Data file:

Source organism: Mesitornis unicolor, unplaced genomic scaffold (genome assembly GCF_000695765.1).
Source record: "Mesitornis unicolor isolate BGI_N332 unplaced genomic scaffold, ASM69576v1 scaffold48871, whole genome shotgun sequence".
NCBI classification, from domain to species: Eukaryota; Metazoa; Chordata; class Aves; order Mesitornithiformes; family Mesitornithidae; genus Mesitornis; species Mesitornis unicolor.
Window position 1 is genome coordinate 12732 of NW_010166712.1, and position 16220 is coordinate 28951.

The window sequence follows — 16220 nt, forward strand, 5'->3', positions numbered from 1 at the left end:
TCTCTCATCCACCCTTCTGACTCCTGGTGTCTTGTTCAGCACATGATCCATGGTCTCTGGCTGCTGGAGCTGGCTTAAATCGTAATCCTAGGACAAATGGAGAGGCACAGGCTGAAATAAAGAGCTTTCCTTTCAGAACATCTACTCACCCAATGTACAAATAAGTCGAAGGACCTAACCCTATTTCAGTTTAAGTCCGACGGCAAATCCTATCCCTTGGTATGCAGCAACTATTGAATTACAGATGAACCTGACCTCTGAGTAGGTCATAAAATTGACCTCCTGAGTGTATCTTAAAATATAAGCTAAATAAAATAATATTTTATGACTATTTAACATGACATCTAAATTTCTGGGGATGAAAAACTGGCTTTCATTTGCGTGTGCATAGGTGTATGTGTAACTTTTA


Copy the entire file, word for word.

Source organism: Mesitornis unicolor, unplaced genomic scaffold (genome assembly GCF_000695765.1).
Source record: "Mesitornis unicolor isolate BGI_N332 unplaced genomic scaffold, ASM69576v1 scaffold48871, whole genome shotgun sequence".
NCBI classification, from domain to species: Eukaryota; Metazoa; Chordata; class Aves; order Mesitornithiformes; family Mesitornithidae; genus Mesitornis; species Mesitornis unicolor.
Window position 1 is genome coordinate 12732 of NW_010166712.1, and position 16220 is coordinate 28951.

The window sequence follows — 16220 nt, forward strand, 5'->3', positions numbered from 1 at the left end:
TCTCTCATCCACCCTTCTGACTCCTGGTGTCTTGTTCAGCACATGATCCATGGTCTCTGGCTGCTGGAGCTGGCTTAAATCGTAATCCTAGGACAAATGGAGAGGCACAGGCTGAAATAAAGAGCTTTCCTTTCAGAACATCTACTCACCCAATGTACAAATAAGTCGAAGGACCTAACCCTATTTCAGTTTAAGTCCGACGGCAAATCCTATCCCTTGGTATGCAGCAACTATTGAATTACAGATGAACCTGACCTCTGAGTAGGTCATAAAATTGACCTCCTGAGTGTATCTTAAAATATAAGCTAAATAAAATAATATTTTATGACTATTTAACATGACATCTAAATTTCTGGGGATGAAAAACTGGCTTTCATTTGCGTGTGCATAGGTGTATGTGTAACTTTTA